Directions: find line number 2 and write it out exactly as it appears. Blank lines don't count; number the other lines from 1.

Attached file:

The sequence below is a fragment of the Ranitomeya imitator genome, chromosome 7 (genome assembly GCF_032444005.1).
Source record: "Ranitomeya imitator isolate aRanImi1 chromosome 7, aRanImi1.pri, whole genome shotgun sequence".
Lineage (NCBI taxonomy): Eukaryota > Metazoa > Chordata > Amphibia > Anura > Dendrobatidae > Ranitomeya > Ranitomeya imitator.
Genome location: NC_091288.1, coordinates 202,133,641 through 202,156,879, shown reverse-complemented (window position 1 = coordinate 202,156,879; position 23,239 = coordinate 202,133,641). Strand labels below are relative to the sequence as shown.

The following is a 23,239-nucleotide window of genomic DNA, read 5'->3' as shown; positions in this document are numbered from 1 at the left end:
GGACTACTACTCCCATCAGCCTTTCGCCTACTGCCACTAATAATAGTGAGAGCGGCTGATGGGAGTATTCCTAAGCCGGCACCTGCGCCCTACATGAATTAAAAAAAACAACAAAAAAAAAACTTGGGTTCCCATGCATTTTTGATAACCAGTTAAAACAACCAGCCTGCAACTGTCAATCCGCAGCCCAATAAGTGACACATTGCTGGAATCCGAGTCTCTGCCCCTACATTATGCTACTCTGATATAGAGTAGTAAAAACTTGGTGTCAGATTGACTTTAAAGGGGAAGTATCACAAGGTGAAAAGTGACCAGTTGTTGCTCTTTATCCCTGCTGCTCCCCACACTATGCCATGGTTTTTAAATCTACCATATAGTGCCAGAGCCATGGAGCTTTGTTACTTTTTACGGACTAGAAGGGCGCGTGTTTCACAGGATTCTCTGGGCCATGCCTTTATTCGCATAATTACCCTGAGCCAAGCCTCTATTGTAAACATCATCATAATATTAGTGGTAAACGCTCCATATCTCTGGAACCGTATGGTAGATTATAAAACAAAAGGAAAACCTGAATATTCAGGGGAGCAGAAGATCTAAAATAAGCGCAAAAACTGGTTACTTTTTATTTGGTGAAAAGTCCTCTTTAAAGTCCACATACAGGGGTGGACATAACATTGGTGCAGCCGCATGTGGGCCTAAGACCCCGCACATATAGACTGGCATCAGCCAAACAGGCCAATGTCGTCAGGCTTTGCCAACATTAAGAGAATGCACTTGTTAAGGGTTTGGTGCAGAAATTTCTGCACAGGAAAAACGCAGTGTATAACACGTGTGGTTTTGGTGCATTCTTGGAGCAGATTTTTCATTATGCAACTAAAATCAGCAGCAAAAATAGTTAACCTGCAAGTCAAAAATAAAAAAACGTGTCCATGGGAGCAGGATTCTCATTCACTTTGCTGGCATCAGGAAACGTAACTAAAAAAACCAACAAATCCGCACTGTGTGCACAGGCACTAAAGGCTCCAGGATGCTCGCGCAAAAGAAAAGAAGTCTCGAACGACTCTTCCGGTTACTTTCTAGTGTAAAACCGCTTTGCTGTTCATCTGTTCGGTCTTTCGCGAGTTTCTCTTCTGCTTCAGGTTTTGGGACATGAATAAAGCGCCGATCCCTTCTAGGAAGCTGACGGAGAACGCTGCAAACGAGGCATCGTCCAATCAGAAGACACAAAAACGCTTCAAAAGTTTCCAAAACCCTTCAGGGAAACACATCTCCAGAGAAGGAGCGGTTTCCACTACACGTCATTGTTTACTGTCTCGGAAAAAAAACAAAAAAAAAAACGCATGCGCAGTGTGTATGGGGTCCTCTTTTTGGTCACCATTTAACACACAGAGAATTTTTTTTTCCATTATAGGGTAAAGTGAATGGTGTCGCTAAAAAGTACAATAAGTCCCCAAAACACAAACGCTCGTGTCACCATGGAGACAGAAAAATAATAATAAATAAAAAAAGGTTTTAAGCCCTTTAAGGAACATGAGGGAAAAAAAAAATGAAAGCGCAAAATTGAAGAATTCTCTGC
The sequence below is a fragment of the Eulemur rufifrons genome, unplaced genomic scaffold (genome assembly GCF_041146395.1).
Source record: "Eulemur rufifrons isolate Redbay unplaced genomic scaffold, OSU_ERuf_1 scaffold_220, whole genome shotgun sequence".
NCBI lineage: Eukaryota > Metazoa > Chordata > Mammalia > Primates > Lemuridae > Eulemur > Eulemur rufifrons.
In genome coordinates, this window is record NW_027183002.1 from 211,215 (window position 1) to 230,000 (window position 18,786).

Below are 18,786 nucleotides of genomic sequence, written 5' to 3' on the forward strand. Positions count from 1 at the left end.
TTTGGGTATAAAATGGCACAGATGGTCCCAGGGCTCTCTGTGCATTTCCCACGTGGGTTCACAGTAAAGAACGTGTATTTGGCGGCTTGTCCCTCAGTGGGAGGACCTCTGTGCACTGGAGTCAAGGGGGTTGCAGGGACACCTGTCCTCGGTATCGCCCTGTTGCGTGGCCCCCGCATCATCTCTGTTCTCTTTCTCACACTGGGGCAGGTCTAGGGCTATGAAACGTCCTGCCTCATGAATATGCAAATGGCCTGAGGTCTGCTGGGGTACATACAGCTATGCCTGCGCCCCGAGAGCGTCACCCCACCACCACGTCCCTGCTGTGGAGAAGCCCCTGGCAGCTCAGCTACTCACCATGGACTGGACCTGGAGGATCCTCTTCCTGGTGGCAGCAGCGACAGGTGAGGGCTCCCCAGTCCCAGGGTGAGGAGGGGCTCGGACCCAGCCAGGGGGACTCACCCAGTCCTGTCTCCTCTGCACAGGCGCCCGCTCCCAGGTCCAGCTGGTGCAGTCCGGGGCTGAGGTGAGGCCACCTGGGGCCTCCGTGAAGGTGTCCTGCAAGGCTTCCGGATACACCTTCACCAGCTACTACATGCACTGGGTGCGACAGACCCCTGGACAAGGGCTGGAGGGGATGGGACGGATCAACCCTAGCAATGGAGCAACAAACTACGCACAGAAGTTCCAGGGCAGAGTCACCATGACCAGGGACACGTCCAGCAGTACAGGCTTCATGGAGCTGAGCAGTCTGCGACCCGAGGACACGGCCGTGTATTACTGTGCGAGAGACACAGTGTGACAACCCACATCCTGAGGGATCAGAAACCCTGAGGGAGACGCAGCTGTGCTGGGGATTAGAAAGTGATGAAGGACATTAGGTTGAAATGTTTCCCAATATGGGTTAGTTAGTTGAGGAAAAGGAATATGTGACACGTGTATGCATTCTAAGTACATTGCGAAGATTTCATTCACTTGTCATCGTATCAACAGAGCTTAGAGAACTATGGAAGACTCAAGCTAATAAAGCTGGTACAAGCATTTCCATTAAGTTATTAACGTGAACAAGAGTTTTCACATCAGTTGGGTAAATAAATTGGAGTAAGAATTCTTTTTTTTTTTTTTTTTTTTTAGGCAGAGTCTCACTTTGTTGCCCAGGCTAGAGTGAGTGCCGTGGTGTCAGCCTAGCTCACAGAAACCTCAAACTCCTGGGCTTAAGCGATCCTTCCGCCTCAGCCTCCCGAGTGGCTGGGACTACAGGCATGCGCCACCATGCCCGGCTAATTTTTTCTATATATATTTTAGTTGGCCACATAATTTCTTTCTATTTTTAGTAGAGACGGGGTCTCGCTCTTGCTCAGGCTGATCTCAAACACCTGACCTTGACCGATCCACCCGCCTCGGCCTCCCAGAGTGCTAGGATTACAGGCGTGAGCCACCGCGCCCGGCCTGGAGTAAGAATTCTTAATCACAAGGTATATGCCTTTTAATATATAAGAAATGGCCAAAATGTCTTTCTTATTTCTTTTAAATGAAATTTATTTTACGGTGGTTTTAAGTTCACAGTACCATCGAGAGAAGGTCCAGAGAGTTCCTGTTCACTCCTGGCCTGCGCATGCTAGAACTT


Source record: "Ranitomeya imitator isolate aRanImi1 chromosome 7, aRanImi1.pri, whole genome shotgun sequence".